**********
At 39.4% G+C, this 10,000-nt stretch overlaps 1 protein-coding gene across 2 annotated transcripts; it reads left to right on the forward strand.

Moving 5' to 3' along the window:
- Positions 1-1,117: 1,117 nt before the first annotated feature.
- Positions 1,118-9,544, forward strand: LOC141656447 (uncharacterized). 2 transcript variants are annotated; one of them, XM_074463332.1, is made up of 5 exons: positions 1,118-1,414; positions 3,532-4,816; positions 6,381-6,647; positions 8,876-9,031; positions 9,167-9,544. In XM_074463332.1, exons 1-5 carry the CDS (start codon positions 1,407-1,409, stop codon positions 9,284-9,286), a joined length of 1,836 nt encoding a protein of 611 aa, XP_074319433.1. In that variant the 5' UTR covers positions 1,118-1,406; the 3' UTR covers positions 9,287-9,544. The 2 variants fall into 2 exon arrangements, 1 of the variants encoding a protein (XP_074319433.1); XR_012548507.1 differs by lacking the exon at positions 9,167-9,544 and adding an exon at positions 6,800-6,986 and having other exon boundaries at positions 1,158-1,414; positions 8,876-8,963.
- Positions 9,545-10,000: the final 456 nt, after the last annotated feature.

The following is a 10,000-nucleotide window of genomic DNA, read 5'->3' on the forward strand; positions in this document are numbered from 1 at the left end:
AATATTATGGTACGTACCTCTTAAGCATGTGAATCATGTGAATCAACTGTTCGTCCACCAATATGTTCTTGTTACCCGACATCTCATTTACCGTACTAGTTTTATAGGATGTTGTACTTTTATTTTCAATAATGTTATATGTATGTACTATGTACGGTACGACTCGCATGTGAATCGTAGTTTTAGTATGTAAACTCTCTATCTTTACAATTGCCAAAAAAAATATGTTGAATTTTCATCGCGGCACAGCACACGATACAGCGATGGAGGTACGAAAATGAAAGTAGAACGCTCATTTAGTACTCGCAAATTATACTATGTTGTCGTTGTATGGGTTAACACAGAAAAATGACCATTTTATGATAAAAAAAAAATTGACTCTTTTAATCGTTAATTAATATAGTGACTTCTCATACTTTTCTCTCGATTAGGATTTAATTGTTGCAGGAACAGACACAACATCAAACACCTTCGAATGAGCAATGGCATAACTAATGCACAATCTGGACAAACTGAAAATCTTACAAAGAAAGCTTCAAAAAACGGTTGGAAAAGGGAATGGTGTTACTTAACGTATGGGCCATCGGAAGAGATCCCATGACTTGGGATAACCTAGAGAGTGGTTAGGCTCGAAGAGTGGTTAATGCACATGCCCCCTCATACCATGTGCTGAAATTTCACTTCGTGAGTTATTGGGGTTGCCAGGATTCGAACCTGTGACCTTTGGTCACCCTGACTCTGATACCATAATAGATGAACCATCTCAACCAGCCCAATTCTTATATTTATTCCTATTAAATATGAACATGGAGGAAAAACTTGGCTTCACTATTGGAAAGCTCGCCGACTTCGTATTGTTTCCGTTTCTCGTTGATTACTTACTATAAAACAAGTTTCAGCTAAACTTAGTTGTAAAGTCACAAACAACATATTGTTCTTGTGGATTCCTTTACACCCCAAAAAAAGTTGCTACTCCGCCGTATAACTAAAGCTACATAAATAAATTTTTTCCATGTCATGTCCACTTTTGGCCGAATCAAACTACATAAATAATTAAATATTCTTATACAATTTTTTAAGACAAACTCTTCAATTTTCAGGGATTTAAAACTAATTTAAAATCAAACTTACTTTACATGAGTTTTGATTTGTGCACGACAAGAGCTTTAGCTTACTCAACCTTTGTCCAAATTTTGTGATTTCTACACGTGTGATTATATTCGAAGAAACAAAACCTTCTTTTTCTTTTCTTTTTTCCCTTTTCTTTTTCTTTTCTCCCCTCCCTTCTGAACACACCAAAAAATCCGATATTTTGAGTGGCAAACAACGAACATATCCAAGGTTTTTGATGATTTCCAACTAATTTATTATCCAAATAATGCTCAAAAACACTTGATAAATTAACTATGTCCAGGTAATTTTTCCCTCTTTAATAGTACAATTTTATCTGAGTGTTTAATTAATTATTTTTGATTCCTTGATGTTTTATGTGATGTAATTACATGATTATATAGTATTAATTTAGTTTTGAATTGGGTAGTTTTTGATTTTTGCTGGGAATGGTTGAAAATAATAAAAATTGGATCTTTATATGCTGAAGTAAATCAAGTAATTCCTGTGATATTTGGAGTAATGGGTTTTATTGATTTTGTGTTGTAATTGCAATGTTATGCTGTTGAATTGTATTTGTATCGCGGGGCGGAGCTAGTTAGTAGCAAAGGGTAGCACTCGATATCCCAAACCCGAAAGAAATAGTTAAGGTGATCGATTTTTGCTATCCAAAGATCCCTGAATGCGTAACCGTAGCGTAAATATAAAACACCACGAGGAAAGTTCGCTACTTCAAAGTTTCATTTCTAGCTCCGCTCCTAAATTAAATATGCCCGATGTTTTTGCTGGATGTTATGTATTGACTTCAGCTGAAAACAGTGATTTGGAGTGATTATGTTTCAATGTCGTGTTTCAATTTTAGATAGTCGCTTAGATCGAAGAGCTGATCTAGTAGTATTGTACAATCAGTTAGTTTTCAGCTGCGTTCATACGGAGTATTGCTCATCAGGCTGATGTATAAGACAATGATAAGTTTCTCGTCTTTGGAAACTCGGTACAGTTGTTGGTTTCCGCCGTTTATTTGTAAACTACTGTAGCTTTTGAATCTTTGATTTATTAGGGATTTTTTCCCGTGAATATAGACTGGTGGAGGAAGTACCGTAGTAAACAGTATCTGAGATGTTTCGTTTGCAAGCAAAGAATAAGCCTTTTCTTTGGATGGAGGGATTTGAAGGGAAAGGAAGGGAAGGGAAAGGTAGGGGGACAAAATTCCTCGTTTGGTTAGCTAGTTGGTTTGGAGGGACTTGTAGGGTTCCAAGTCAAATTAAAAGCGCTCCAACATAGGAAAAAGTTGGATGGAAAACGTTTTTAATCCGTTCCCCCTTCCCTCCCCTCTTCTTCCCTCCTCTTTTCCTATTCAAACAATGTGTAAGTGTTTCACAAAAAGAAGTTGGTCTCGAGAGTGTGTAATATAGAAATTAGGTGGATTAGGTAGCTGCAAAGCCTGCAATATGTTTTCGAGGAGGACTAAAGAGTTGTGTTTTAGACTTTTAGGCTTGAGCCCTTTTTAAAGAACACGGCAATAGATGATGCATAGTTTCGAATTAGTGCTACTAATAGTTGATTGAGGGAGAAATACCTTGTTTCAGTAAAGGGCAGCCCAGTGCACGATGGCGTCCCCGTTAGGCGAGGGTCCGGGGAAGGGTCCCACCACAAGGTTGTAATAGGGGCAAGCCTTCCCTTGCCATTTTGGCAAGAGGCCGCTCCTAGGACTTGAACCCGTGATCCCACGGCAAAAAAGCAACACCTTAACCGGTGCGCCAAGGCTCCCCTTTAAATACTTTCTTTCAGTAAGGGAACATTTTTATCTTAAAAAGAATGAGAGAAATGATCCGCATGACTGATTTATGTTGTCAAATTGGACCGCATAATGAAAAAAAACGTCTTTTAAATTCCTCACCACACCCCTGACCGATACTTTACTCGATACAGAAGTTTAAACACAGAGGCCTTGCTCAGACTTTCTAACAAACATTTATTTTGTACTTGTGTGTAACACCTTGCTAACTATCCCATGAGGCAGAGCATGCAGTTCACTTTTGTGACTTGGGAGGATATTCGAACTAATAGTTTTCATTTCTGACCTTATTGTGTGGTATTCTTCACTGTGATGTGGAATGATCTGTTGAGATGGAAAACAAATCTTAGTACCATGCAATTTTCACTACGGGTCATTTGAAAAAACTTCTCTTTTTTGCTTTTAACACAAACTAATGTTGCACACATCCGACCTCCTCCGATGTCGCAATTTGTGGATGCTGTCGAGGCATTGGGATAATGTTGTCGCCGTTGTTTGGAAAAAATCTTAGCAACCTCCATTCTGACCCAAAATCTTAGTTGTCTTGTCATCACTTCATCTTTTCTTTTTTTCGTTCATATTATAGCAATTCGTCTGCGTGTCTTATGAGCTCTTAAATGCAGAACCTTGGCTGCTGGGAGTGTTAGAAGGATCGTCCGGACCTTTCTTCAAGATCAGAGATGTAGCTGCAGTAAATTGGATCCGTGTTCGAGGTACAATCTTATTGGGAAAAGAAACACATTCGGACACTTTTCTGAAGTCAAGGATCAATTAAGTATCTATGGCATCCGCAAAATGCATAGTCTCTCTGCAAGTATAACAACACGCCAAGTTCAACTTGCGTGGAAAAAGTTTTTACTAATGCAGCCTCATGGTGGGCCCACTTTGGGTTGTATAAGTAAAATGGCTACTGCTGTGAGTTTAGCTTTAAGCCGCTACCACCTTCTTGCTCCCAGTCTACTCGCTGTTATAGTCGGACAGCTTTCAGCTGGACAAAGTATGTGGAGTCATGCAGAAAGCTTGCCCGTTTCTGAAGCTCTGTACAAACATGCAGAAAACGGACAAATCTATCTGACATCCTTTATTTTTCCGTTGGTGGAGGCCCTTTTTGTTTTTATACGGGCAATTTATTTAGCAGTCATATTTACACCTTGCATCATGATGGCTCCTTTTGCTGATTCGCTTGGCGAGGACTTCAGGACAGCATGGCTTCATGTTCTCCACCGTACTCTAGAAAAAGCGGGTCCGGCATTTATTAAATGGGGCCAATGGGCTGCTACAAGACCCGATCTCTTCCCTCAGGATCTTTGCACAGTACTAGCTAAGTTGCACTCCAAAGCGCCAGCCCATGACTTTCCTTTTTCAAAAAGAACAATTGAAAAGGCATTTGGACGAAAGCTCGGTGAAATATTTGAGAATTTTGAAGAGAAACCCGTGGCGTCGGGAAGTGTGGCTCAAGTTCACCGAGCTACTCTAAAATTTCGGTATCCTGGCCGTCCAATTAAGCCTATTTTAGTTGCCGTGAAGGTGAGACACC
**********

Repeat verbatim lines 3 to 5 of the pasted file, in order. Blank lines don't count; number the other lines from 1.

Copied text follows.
- Positions 1-1,117: 1,117 nt before the first annotated feature.
- Positions 1,118-9,544, forward strand: LOC141656447 (uncharacterized). 2 transcript variants are annotated; one of them, XM_074463332.1, is made up of 5 exons: positions 1,118-1,414; positions 3,532-4,816; positions 6,381-6,647; positions 8,876-9,031; positions 9,167-9,544. In XM_074463332.1, exons 1-5 carry the CDS (start codon positions 1,407-1,409, stop codon positions 9,284-9,286), a joined length of 1,836 nt encoding a protein of 611 aa, XP_074319433.1. In that variant the 5' UTR covers positions 1,118-1,406; the 3' UTR covers positions 9,287-9,544. The 2 variants fall into 2 exon arrangements, 1 of the variants encoding a protein (XP_074319433.1); XR_012548507.1 differs by lacking the exon at positions 9,167-9,544 and adding an exon at positions 6,800-6,986 and having other exon boundaries at positions 1,158-1,414; positions 8,876-8,963.
- Positions 9,545-10,000: the final 456 nt, after the last annotated feature.